December 07, 2008 12:00am
“STEVE” has been barred from seeing his daughter for seven years.
He has never harmed his only child or her mother. He has never threatened them and a court has accepted he is of good character.
But last week, after a tortuous 10-year journey through four courts, more than 20 hearings, 12 psychologists and six lawyers, he was told he could not see his daughter until she came of age.
Steve, whose real name cannot be revealed for legal reasons, has gone through more than 20 intrusive psychological examinations, while daughter “Molly” has endured seven.
He says he has spent more than $100,000 in 10 years.
His wife twice raised sexual-abuse allegations, proven false after months of investigation.
But the court accepted she would “shut down” emotionally if Steve was allowed to see his daughter and that her distress would affect her parenting skills.
It was deemed in Molly’s best interests that she not see her father until she turned 18.
Now Steve, a successful small businessman from Melbourne’s southern suburbs, faces being alienated from his daughter forever.
“It just rips your heart out. If you can’t forge a relationship with your child in their formative years, there’s a real risk that you never have a good relationship,” he said yesterday.
“There was no violence, threats, abuse, harassment or intimidation.
“I was shocked when (the judge) announced that the order would apply to both my ex-wife and our daughter and would last for 10 years.
“I was able to persuade her that this would criminalise me if my daughter tried to contact me when she grew up.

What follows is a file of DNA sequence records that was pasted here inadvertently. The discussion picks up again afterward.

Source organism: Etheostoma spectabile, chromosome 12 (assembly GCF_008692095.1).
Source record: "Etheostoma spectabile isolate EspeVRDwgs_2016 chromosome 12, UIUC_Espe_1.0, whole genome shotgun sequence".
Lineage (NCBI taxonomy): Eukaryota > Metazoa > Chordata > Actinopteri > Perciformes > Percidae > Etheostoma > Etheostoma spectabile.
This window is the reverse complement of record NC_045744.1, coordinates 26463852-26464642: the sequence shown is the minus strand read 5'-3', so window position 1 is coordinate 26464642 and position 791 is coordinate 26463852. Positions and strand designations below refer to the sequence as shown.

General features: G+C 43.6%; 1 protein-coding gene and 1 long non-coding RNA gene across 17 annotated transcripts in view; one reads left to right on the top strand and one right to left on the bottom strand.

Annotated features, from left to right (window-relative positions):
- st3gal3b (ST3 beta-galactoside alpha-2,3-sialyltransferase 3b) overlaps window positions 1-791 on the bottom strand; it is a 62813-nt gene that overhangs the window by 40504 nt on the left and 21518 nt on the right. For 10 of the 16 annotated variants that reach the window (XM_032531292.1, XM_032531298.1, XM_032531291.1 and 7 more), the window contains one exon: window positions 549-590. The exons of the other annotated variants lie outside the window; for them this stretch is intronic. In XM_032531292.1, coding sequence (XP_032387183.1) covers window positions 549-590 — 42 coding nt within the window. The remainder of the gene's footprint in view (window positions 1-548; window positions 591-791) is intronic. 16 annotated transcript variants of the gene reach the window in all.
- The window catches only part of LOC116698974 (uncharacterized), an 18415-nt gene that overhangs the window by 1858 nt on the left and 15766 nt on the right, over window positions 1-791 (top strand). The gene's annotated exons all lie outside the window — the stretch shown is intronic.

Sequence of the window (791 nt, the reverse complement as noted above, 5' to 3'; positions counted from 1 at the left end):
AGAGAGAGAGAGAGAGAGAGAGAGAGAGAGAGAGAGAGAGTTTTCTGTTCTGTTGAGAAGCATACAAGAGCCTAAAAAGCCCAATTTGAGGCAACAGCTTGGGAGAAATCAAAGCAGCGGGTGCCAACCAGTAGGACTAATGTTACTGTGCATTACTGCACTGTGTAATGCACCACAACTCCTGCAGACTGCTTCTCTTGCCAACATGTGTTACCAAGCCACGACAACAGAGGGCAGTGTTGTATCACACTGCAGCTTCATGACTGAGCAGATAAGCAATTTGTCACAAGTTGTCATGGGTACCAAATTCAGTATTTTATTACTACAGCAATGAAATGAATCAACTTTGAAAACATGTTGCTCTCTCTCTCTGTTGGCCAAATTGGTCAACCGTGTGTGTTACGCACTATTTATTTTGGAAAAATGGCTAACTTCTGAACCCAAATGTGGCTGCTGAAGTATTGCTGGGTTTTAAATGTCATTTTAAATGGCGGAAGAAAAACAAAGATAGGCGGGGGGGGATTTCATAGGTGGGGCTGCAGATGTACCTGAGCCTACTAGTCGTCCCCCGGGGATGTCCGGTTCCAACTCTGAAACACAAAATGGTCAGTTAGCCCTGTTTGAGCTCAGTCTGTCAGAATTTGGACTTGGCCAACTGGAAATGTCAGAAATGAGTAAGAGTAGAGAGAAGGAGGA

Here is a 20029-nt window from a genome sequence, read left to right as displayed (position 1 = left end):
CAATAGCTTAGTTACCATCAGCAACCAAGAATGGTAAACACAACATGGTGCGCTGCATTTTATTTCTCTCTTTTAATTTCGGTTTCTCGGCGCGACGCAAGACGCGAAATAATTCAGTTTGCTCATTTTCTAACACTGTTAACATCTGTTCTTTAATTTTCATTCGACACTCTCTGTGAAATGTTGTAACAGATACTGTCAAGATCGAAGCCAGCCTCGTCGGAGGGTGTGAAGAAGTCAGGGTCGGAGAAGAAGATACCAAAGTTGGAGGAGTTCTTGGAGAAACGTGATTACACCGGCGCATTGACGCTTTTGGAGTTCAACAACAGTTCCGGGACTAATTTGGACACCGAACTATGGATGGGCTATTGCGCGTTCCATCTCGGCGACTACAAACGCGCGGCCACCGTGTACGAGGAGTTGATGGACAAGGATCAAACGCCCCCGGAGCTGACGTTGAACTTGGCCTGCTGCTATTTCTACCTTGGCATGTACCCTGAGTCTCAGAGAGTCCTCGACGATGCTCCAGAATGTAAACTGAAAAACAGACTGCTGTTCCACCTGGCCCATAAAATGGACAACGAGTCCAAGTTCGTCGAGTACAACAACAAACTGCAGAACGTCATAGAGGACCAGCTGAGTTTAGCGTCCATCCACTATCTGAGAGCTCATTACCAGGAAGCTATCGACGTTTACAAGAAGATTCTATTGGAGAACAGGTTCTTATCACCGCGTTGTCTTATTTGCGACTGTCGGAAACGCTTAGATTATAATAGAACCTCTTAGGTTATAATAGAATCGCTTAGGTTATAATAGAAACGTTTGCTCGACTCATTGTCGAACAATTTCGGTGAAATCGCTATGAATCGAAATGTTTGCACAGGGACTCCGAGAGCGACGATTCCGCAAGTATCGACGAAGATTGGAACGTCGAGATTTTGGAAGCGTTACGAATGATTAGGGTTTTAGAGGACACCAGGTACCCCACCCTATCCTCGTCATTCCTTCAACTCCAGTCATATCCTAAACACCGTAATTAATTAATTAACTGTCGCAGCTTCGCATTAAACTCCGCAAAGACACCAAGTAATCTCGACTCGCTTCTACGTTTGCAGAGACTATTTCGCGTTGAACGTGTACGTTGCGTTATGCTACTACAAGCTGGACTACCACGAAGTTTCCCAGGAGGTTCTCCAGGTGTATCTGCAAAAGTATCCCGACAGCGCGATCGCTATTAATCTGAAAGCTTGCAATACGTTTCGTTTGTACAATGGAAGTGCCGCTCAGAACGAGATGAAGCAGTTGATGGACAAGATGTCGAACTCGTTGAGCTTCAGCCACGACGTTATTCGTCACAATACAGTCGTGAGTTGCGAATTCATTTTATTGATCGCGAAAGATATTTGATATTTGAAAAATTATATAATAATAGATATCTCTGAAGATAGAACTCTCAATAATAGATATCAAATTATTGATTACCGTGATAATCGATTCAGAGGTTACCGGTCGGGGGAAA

“But I bucked the system and paid the price. If you argue with the court’s finding, they label you as unco-operative.”
Steve said while everyone wanted women and children protected from violence, intervention orders should not be used as weapons in custody battles.
“These orders are being used to persecute men and children by litigants who know courts will always err on the side of caution and remove fathers without there being any violence at all,” he said.
Steve said he feared his daughter had been scarred by the court’s insistence on psychological examinations.
This year he approached his ex-wife’s new partner to see if there was any chance of mediation that would allow him to see Molly.
His wife instantly launched legal action alleging he breached an intervention order that prevented him approaching her or Molly.
“The court decided that my – very polite – conversation with my ex’s partner represented harassment. It’s just unbelievable,” Steve said.
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